AbbVie (NYSE:ABBV) has undoubtedly been one of the best performing healthcare stocks since it was spun-off from Abbott Laboratories in 2013:
However, many onlookers believe Abbott decided to jettison AbbVie as a way to isolate itself from the patent expiration of the anti-inflammatory drug Humira. Indeed, AbbVie is pretty much the "Humira stock" given that the drug composes over 60% of its total sales, making its patent expiration in late 2016 a major concern for investors.
In a surprisingly rich deal, AbbVie's management recently decided to buyout Pharmacyclics (UNKNOWN:PCYC.DL) for $21 billion, mainly for its top-notch cancer drug Imbruvica, as a means to smooth out the company's transition following Humira's patent expiration. In spite of this buyout, though, AbbVie's stock could still be in deep trouble. Here's why.
Humira's revenues are under threat
With Humira's aforementioned patent expiration in the U.S. set for 2016, U.S. sales revenue are expected to drop by 20 to 30 percent in the 2017 to 2018 time frame. That would translate into about $1.5 to $2 billion in sales lost to copycat biosimilars, if they can get past the onerous regulatory process for biosimilars put in place by the Affordable Care Act.
On the bright side, Humira won't go off-patent in most of Europe until 2018, but the company does face a less rigorous pathway for biosimilar entry in the EU once the drug loses exclusivity. As such, AbbVie could see Humira revenues drop by $3 to $4 billion come 2019, relative to today's figures.
The Pharmacyclics buyout isn't ideal
Once you get past the impressive potential of Imbruvica, the Pharmacyclics buyout ends up looking like an accounting maneuver -- i.e., actual net profits probably won't even cover the cost of the acquisition before Pharmacyclics' orally administered BTK-inhibitor Imbruvica loses patent protection in 2026, especially when taking the interest on AbbVie's new debt into account.
Digging into this assertion a bit deeper, AbbVie is forecasting peak sales of the drug to hit $7 billion by 2020. Given that AbbVie believes Imbruvica's profit margin could be improved to a stately 50% at some point, the company would thus have $3.5 billion left over, after accounting for marketing and manufacturing expenses. Then, Johnson & Johnson is owed about half of the net profits, meaning that AbbVie would book around $1.75 billion in profit -- and this is AbbVie's rather optimistic scenario.
The Street believes this final number will be closer to $1.5 billion in net profits at peak. Once you add interest on the new debt back into the mix, it would take AbbVie 15 to 16 years to recoup its initial investment in Pharmacyclics and Imbruvica at this rate. Unfortunately, the drug will lose patent protection well before AbbVie has even made its money back.
So, what AbbVie really did was pay $21 billion upfront in order to bolster its EPS once Humira loses patent protection. In short, the EPS should look acceptable going forward because of Imbruvica's sales revenue, but this is akin to running as fast as you can just to stay in the same place.
Imbruvica's peak sales projections are questionable
Cancer drugs are drawing the ire of payers right now. After successfully forcing Gilead Sciences to slash the price of its hep C drugs, top pharmacy benefits managers like Express Scripts are hoping to do the same thing with costly cancer treatments.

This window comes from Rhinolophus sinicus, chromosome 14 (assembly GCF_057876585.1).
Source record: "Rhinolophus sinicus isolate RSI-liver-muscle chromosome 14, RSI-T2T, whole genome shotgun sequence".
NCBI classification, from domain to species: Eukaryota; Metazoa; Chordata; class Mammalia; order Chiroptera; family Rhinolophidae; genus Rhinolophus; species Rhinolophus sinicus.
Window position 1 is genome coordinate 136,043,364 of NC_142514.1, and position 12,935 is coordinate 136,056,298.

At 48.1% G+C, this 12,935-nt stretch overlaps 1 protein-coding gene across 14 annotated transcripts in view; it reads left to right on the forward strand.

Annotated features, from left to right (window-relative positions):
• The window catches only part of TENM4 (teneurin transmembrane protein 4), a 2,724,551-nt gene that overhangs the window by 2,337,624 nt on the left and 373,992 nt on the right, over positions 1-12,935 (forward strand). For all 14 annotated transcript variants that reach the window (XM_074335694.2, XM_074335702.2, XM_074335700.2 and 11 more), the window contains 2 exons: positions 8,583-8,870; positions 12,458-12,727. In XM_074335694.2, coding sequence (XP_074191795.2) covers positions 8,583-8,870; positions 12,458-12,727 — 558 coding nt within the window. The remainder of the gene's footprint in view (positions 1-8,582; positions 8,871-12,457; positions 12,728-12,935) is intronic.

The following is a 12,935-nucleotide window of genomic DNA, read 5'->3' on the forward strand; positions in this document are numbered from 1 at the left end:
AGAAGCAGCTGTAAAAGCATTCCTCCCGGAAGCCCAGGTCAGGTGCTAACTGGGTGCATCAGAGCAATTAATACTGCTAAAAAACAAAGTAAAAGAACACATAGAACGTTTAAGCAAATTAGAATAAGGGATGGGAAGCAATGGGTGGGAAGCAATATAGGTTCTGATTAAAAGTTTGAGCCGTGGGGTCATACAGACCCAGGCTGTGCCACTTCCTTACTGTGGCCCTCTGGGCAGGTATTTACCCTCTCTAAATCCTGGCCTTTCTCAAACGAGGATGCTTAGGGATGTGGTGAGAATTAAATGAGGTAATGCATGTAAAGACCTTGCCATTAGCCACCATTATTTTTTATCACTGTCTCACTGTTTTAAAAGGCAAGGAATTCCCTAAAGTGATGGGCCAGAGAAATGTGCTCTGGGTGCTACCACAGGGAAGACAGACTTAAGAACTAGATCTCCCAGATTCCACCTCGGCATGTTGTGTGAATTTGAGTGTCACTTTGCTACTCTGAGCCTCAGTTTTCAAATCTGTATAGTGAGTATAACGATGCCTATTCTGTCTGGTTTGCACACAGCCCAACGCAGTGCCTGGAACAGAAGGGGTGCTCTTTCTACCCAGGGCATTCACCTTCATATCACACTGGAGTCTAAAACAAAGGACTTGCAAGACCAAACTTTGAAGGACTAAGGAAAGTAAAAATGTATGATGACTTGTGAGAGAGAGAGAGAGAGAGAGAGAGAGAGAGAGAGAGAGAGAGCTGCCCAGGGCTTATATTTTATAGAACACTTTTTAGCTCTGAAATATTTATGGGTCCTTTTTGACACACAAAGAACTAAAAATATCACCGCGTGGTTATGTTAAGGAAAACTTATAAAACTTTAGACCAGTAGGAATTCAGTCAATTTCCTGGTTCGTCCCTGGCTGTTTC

Breakthrough treatments such as Imbruvica may be able to maintain premium pricing levels. But the drug is set to face serious competition in the not-so-distant future, and payers almost certainly will use alternative therapies as leverage to lower costs.
Oddly enough, AbbVie's own experimental drug ABT-199 might hurt Imbruvica's pricing structure, if approved. And Gilead Sciences' Idelalisib, its BTK inhibitor GS-4059, and its PI3K delta inhibitor GS-9901 are all serious threats to Imbruvica's ultimate commercial potential.
Making matters worse, there are several BTK inhibitors in development across the biopharma landscape that are targeting nearly identical indications (i.e., B-cell malignancies) as Imbruvica. Some of these experimental drugs should eventually reach the market, especially since they are targeting the same basic mechanism as Imbruvica.
What's key to understand is that the current revenue models for Imbruvica -- at least those that I've seen -- do not account for the potential of huge price decreases or the impact of early to midstage rival therapies. Rather, they assume that Imbruvica's stellar clinical profile will allow it to command a premium pricing structure going forward and give it an economic moat against would-be competitors.
As the hep C drug wars have clearly shown, this is probably a highly unlikely scenario, as big pharma enters a new reality where payers have the power to leverage their formularies. As a further example, GlaxoSmithKline relied on similar faulty assumptions for its new respiratory medicines Anoro and Breo Ellipta, only to get stung by U.S. payers in a big way. The net result has been a huge price decrease, massive layoffs, and a revised outlook.
There is a real possibility that AbbVie ends up booking less than a billion in profits from this newly acquired drug at peak -- all for the sake of dressing up its EPS post-Humira patent expiration. So, to make its money back, the drugmaker must be putting an awful lot of faith in Pharmacyclics' clinical pipeline.
In the near term, though, AbbVie's EPS is likely going to tank because of the negative impacts of a $21 billion acquisition, and no meaningful revenue upswing to offset it. After the second quarter of this year when this deal wraps up, AbbVie should thus start posting net losses for multiple consecutive quarters. And that's the underlying reason why AbbVie's shares could tank in 2015.